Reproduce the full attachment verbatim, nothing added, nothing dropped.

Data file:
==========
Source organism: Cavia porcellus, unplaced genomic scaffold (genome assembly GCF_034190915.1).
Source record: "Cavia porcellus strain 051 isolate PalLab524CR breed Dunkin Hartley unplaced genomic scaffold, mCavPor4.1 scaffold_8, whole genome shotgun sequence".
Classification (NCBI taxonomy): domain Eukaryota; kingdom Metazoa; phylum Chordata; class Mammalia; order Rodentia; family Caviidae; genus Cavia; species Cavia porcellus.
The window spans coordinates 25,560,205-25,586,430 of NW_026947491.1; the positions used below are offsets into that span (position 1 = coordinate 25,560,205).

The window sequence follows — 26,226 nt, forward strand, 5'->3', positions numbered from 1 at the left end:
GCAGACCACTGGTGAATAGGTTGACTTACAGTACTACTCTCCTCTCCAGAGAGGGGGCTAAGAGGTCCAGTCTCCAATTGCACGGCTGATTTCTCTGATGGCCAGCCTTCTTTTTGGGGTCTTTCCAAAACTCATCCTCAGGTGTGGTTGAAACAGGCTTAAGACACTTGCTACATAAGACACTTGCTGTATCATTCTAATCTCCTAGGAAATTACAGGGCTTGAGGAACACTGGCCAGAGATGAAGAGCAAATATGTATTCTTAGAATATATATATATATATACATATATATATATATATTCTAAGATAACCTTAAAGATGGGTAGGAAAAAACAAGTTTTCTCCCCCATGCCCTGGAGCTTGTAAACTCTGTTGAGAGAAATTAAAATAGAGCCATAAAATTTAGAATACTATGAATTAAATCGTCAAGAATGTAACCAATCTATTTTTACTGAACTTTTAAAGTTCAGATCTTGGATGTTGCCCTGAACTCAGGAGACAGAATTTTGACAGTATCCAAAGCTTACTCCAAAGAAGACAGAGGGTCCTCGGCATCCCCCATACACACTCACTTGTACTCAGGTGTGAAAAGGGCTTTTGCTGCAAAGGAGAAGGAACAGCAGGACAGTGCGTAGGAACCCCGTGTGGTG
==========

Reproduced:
Source organism: Cavia porcellus, unplaced genomic scaffold (genome assembly GCF_034190915.1).
Source record: "Cavia porcellus strain 051 isolate PalLab524CR breed Dunkin Hartley unplaced genomic scaffold, mCavPor4.1 scaffold_8, whole genome shotgun sequence".
Classification (NCBI taxonomy): domain Eukaryota; kingdom Metazoa; phylum Chordata; class Mammalia; order Rodentia; family Caviidae; genus Cavia; species Cavia porcellus.
The window spans coordinates 25,560,205-25,586,430 of NW_026947491.1; the positions used below are offsets into that span (position 1 = coordinate 25,560,205).

The window sequence follows — 26,226 nt, forward strand, 5'->3', positions numbered from 1 at the left end:
GCAGACCACTGGTGAATAGGTTGACTTACAGTACTACTCTCCTCTCCAGAGAGGGGGCTAAGAGGTCCAGTCTCCAATTGCACGGCTGATTTCTCTGATGGCCAGCCTTCTTTTTGGGGTCTTTCCAAAACTCATCCTCAGGTGTGGTTGAAACAGGCTTAAGACACTTGCTACATAAGACACTTGCTGTATCATTCTAATCTCCTAGGAAATTACAGGGCTTGAGGAACACTGGCCAGAGATGAAGAGCAAATATGTATTCTTAGAATATATATATATATATACATATATATATATATATTCTAAGATAACCTTAAAGATGGGTAGGAAAAAACAAGTTTTCTCCCCCATGCCCTGGAGCTTGTAAACTCTGTTGAGAGAAATTAAAATAGAGCCATAAAATTTAGAATACTATGAATTAAATCGTCAAGAATGTAACCAATCTATTTTTACTGAACTTTTAAAGTTCAGATCTTGGATGTTGCCCTGAACTCAGGAGACAGAATTTTGACAGTATCCAAAGCTTACTCCAAAGAAGACAGAGGGTCCTCGGCATCCCCCATACACACTCACTTGTACTCAGGTGTGAAAAGGGCTTTTGCTGCAAAGGAGAAGGAACAGCAGGACAGTGCGTAGGAACCCCGTGTGGTG